Implications for Market Efficiency and Damages Analysis of Plaintiff Interpretations of Halliburton II’s Statement that ‘market efficiency is a matter of degree.’

Thu May 07 10:16:47 EDT 2015
Dr. David Tabak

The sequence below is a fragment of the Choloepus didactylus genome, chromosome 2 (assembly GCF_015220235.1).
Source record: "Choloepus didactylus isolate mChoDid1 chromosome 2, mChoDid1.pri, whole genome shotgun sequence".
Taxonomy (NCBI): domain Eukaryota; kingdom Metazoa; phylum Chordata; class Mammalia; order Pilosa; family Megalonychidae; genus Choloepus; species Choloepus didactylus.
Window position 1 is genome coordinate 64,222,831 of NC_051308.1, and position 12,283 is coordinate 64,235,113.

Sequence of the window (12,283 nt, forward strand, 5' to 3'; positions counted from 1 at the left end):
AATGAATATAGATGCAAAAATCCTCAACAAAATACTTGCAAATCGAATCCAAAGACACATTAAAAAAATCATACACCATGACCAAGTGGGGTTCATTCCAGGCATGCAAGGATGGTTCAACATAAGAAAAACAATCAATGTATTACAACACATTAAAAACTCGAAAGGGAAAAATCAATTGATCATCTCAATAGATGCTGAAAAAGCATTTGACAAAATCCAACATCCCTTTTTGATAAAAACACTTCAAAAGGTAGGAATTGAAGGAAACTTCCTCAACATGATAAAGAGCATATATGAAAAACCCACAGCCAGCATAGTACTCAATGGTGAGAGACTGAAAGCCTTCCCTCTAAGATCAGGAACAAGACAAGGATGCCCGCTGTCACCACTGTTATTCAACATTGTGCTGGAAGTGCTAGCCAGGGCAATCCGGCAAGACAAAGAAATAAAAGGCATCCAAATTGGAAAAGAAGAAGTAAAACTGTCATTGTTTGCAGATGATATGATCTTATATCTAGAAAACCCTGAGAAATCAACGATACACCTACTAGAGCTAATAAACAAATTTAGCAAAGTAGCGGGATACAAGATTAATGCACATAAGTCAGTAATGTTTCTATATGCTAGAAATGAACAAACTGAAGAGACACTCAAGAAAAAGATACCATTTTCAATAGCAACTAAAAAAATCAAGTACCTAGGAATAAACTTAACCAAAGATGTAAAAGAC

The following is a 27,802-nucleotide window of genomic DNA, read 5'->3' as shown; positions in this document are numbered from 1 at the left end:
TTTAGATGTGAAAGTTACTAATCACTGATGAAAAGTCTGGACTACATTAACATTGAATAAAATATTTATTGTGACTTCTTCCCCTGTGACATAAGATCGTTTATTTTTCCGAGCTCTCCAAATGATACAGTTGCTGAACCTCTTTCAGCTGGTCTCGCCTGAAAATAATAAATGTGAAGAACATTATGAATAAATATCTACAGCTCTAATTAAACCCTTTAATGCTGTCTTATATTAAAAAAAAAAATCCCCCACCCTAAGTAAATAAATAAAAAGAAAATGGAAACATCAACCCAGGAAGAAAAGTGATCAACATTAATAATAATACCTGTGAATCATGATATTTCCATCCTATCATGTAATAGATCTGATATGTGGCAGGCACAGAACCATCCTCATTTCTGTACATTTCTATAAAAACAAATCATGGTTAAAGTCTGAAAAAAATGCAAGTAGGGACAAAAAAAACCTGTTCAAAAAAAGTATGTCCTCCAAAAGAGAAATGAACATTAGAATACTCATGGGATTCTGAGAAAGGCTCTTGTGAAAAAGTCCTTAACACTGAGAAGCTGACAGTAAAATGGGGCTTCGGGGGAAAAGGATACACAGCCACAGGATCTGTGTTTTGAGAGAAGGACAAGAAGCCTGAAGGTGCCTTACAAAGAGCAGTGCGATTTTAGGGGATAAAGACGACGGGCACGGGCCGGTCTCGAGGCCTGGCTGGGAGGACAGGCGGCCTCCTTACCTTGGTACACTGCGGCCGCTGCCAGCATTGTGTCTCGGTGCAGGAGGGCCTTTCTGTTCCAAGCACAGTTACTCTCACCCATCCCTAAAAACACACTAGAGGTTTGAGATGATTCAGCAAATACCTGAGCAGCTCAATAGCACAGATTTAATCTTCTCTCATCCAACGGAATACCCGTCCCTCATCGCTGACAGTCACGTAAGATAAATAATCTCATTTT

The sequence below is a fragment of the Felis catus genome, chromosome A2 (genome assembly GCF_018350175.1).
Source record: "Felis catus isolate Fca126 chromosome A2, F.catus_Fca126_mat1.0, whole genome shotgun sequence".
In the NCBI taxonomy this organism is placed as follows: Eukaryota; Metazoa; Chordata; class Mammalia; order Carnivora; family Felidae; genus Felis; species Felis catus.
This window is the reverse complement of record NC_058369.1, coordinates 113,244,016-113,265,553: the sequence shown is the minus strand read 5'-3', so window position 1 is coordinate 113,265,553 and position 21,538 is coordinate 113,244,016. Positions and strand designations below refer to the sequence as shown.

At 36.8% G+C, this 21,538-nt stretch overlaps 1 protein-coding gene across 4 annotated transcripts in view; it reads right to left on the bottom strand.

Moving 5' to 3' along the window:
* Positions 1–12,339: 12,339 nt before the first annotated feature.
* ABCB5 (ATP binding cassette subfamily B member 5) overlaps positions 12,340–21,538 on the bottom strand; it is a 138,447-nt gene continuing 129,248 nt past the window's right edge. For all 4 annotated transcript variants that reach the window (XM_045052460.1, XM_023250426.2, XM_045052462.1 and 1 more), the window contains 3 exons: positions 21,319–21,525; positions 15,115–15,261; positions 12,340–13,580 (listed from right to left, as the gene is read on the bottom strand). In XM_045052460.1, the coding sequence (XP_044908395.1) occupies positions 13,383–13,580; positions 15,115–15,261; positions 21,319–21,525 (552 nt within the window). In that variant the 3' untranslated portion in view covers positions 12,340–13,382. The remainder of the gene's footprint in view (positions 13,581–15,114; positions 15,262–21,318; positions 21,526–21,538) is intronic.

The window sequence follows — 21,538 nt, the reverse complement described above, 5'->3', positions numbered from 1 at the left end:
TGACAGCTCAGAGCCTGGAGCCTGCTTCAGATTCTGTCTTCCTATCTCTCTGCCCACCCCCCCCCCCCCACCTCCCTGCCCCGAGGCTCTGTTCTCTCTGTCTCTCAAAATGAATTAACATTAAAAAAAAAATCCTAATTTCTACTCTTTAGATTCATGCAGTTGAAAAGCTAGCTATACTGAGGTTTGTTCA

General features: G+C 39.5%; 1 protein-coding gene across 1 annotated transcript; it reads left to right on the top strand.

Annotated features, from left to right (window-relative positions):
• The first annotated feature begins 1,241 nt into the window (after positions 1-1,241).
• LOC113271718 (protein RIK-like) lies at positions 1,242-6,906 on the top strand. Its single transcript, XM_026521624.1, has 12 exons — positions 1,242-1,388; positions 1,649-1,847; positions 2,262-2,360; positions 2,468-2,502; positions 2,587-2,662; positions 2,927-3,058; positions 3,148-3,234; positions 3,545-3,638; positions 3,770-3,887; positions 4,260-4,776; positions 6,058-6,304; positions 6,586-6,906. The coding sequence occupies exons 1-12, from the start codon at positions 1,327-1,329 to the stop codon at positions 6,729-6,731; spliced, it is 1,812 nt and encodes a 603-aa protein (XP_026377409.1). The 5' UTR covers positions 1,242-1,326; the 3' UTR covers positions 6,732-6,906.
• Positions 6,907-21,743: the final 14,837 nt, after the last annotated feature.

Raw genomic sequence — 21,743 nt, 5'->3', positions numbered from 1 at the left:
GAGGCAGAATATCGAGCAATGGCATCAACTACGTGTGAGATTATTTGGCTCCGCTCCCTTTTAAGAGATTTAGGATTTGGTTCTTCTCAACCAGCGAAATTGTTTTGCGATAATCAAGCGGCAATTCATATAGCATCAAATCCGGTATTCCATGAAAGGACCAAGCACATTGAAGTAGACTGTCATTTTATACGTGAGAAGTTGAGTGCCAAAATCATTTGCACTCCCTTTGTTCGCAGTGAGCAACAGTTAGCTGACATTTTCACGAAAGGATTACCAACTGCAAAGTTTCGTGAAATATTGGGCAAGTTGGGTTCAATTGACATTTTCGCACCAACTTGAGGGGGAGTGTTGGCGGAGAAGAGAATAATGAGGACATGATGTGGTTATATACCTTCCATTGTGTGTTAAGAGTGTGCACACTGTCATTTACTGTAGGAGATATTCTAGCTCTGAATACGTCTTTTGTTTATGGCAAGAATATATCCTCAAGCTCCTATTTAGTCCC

On June 23, 2014, the Supreme Court issued its ruling in Halliburton Co. v. Erica P. John Fund, Inc. (“Halliburton II”) that prior case law “affords defendants an opportunity to rebut the presumption by showing, among other things, that the particular misrepresentation at issue did not affect the stock’s market price.” While this has generally been considered the key holding, the Court affirmed its prior ruling in Basic, Inc. v. Levinson, mentioning that the “presumption of reliance thus does not rest on a ‘binary’ view of market efficiency” and that the “markets for some securities are more efficient than the markets for others.” In this article for the Loyola University Chicago Law Journal, NERA Senior Vice President Dr. David Tabak discusses challenges to plaintiff analyses of damages based on stated plaintiff interpretations of the Halliburton II ruling on market efficiency.